In old English gardening books, the writer often starts off guiding the reader through a tour of her garden, past the formal garden to the reflecting pool at the edge of the woods and then up through the rose pergola on the terrace overlooking the orchard. This way the reader will know where the writer is when she exclaims over her glorious roses or laments the cat drowning in the water. Perhaps I should do the same for you.
You would know then that I am gardening without a garden. There is rubble and hay and mud and gravel backfill where once there were some flowers and lawn and steps. Practically every bed and border was dismantled last fall, every last hateful plant and shrub moved.
So, dear reader, walk with me, if you will, along the broken slabs of bluestone slapped down atop some salt hay that is the makeshift path leading from the front door. Step over the pile of rubble and slide down the little slope, where some steps will go, that leads down to the pool. Take care not to trip on the loose bricks there. Simply ignore where the new dry stone wall has mysteriously fallen down after only two weeks, and look to your left beside the barn. There inside the metal post and chicken-wire fence are three long beds where most of my plants are held captive in rows, nursery-bed-style. Should you want a closer look, untie the piece of threadbare twine that holds the chicken wire, and carefully step back slightly as the sharp wire curls back to let you in.
That is as much gentle guiding as I can give without throwing myself from one of the aforementioned piles of rubble. Here's the story: Our contractor entered a clinical depression (a diagnosis I stand by firmly) and took a few weeks off to "try to get his head together." He has never returned. This trauma has marked a rite of passage for me as nothing has before. Getting married was no big deal, and any 16-year-old can have a baby, but hiring contractors seems to be an act reserved for the secret society of grown-ups. Perhaps when it is all done, I will be able to impress you with my garden's beauty and tastefulness, and make you feel a little envious, and then I will know that I am a fully fledged and totally operational grown-up.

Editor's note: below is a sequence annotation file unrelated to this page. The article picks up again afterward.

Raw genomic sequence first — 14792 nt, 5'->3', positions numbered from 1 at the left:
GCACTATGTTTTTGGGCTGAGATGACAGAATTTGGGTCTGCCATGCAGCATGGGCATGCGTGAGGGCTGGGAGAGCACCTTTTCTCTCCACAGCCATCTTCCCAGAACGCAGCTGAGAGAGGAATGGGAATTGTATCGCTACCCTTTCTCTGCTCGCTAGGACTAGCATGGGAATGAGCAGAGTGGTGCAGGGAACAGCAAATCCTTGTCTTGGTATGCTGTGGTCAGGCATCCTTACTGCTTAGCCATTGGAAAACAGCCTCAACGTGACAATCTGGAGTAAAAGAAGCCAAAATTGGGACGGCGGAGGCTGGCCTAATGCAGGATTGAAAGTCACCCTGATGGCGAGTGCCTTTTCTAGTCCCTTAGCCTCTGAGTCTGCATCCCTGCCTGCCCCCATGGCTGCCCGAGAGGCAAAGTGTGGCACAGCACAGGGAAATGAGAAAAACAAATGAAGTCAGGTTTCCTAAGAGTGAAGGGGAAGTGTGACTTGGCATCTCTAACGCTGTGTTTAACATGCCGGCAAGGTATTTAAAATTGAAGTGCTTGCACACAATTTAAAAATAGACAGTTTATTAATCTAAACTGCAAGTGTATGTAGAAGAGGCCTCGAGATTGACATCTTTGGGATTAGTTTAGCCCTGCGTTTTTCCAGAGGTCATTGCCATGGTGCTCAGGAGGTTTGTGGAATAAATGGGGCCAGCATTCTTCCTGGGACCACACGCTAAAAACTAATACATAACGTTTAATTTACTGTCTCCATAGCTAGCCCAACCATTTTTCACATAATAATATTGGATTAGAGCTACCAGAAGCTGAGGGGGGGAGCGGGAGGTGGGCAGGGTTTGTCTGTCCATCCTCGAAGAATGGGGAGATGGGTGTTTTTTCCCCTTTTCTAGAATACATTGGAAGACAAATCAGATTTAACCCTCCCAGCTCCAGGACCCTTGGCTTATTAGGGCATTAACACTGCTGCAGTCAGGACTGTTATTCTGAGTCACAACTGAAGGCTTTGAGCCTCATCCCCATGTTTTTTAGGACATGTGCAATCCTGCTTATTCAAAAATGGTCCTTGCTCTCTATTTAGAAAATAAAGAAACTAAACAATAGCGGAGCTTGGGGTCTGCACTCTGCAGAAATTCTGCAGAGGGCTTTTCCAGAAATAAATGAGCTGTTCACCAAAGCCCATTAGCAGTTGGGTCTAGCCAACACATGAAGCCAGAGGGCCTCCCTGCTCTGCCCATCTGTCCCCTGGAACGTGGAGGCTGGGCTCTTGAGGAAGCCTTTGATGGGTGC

There is, actually, one last little garden area I would like to show you. In front of the house there once stood an old lilac patch underplanted with a disorganized miscellany of spring bulbs. This was pretty much the only area spared by the plans for the new garden, probably because it seemed not worth bothering about. I lavished attention on this motley patch last fall knowing it would be all the garden I was to have this spring. I forked over $5 a bulb for a display of the glamorous large yellow Crown Imperial fritillaries that are meant to bloom in a week or two alongside the yellow-cupped Actaea (this seems to be right, according to my research) daffodils. I even risked arrest by smuggling some unusual little fritillary bulbs (packed in illegal dirt) back from a nursery in England.
A few weeks ago, however, it became clear that these lilacs would also have to be sacrificed in the name of progress. So, now in this misshapen island on what was once lawn, tiny scilla and early daffodils cluelessly and sweetly rise among the stumps of those old lilacs. And gardening in my garden now consists of lifting these cheery souls as they bloom and putting them into a temporary holding box so that later they might be lifted again to be put into the garden that I might someday have.